WASHINGTON _ Despite pressure from the US Congress, the Bush
administration on Wednesday refused to cite China as a country that manipulates
its currency to gain unfair trade advantages.
finding was quickly challenged by a group of senators who said they would
introduce legislation to make it easier for the United States to pursue economic
sanctions against China if the country does not allow its currency to rise in
value more quickly against the dollar.
American manufacturers contend that China is undervaluing its currency by as
much as 40 percent. That has been a boon for American consumers, providing them
with cheaper-priced Chinese imports, but it has driven the US-China trade gap to
an all-time high of $232.6 billion, one-third of America's record deficit of
$758.5 billion last year.
But the administration, in its semi-annual currency report, said that China
did not meet the technical requirements of a country that is manipulating its
currency to gain trade advantages.
The Treasury Department said China's acts on its currency is the standard set
in the law.
The finding had been expected. Treasury Secretary Henry Paulson has launched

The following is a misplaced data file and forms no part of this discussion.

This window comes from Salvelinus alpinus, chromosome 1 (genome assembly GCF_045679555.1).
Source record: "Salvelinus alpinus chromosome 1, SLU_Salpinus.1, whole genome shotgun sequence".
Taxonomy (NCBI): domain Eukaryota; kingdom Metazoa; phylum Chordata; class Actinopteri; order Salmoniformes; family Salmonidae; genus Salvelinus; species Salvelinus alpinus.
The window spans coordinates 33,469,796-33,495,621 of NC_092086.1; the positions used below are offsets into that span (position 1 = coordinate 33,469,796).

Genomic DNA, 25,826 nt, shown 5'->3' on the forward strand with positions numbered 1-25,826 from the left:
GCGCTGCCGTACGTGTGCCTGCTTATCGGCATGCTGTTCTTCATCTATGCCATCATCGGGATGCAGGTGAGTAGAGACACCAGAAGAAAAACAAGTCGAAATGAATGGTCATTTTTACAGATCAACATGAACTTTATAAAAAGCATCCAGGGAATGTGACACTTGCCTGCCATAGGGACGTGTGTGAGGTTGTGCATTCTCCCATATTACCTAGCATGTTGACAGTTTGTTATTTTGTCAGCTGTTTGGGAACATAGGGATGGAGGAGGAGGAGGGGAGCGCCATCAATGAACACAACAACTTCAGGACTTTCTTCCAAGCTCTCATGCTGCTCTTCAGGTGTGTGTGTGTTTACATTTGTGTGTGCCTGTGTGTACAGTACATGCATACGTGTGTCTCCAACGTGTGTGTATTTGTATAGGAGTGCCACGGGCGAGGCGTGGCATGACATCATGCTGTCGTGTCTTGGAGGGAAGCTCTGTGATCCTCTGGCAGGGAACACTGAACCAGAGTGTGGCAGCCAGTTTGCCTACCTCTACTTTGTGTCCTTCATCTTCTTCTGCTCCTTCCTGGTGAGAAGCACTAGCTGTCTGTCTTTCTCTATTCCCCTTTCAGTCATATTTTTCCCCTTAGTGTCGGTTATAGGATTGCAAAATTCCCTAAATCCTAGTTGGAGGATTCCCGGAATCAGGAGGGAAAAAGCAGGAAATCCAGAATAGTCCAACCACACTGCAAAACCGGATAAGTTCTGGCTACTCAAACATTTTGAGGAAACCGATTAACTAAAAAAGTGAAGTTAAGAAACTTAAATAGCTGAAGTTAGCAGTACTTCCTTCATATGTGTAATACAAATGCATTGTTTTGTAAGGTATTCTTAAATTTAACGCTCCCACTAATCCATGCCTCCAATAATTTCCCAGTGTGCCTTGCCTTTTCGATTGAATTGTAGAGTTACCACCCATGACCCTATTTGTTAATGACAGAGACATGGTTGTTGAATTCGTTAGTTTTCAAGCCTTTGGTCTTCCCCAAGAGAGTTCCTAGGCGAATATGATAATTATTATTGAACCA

a series of twice-a-year, high-level meetings with top Chinese officials.
The hope is that this new Strategic Economic Dialogue will bring pressure on
China to allow the yuan to rise more quickly in value and also deal with a host
of other trade tensions including rampant piracy of American copyrighted
material in China.
But Congress, under pressure from voters upset with soaring US trade deficits
and the loss of more than 3 million manufacturing jobs since 2000, is pushing
for the administration to take a tougher approach.
Various senators announced Thursday that they planned to introduce
legislation to toughen the US response to China's currency policies.
Senate Banking Committee Chairman Chris Dodd and Sen. Richard Shelby, the top
Republican on the panel, said they were sponsoring a bill that would tighten the
definition of currency manipulation and require Treasury to consult with the
International Monetary Fund on the issue and also bring a case before the World
Trade Organization if China does not allow its currency to rise more quickly in
"A change in our currency manipulation policy is long overdue," Dodd, a
candidate for the Democratic presidential nomination, said in a statement.
Shelby said the legislation was needed because despite the evidence,
"Treasury has regrettably declined to label China a currency manipulator."
Another group of lawmakers, including Democrats Charles Schumer and Senate
Finance Committee Chairman Max Baucus and Republicans Lindsey Graham and Charles
Grassley, were scheduled to introduce their own legislation aimed at Chinese
practices later Thursday.
The bill would replace a measure Schumer and Graham sponsored last year that
would have imposed 27.5 percent penalty tariffs on all Chinese imports as
punishment for China's currency regime.